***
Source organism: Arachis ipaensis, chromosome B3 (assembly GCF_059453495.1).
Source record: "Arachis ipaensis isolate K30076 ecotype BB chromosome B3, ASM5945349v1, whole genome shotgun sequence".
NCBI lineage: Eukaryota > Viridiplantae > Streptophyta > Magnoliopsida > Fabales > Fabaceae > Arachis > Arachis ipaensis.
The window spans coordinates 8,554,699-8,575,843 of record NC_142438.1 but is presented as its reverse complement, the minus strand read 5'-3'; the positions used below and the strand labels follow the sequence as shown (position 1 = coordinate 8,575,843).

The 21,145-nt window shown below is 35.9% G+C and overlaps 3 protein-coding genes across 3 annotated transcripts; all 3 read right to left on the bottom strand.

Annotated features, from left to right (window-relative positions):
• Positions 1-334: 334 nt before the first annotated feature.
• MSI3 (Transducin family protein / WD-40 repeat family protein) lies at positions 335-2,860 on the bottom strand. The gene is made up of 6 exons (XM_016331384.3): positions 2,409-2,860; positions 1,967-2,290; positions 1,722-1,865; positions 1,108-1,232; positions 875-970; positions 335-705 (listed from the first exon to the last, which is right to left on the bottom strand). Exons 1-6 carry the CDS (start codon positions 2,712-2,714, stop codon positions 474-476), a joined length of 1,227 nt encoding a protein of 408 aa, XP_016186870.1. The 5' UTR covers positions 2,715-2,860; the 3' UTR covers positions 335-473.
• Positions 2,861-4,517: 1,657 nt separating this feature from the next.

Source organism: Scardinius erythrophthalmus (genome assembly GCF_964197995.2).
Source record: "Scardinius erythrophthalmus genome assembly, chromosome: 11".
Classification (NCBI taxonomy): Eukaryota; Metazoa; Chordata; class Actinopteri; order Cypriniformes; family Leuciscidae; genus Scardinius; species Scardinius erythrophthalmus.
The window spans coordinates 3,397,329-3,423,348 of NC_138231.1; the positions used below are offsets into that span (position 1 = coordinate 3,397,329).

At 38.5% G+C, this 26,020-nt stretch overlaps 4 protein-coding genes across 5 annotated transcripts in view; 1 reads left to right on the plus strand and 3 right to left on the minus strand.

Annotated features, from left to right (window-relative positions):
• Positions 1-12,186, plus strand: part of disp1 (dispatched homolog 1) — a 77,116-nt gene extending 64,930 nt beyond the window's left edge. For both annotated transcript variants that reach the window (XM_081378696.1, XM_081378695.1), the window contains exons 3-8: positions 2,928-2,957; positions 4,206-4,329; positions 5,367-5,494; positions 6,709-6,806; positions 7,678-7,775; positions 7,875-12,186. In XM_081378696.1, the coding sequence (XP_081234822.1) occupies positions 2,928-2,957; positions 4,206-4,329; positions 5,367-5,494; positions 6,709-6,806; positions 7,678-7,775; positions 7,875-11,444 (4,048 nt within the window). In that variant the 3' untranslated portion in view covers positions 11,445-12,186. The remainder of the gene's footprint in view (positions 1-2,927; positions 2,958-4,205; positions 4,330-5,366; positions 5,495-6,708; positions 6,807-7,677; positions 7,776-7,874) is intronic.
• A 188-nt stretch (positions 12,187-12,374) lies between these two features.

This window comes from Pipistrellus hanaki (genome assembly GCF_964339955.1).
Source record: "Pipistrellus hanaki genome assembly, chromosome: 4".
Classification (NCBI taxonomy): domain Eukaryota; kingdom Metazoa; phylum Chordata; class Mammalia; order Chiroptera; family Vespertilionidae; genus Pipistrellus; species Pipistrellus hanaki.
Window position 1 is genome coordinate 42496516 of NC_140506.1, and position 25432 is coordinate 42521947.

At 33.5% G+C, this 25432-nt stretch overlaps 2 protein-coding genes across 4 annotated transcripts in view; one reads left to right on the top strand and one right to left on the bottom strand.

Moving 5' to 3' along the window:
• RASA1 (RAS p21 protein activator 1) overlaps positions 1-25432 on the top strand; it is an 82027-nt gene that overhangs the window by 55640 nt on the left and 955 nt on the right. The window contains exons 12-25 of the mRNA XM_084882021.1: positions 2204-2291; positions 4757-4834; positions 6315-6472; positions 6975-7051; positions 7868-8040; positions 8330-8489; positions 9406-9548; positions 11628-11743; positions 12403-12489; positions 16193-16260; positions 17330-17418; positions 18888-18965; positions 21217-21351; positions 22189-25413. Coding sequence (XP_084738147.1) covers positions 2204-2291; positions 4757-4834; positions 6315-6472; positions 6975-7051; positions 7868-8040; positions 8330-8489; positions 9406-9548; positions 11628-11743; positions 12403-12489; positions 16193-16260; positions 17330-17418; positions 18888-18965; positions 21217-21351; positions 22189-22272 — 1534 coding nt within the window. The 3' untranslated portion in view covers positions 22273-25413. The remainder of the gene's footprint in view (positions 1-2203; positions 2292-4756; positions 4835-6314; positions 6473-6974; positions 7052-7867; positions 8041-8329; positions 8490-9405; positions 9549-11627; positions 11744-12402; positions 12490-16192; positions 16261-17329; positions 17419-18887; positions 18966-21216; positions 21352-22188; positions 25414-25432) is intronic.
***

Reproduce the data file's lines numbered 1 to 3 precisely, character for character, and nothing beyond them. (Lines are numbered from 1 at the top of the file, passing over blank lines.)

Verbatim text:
Source organism: Arachis ipaensis, chromosome B3 (assembly GCF_059453495.1).
Source record: "Arachis ipaensis isolate K30076 ecotype BB chromosome B3, ASM5945349v1, whole genome shotgun sequence".
NCBI lineage: Eukaryota > Viridiplantae > Streptophyta > Magnoliopsida > Fabales > Fabaceae > Arachis > Arachis ipaensis.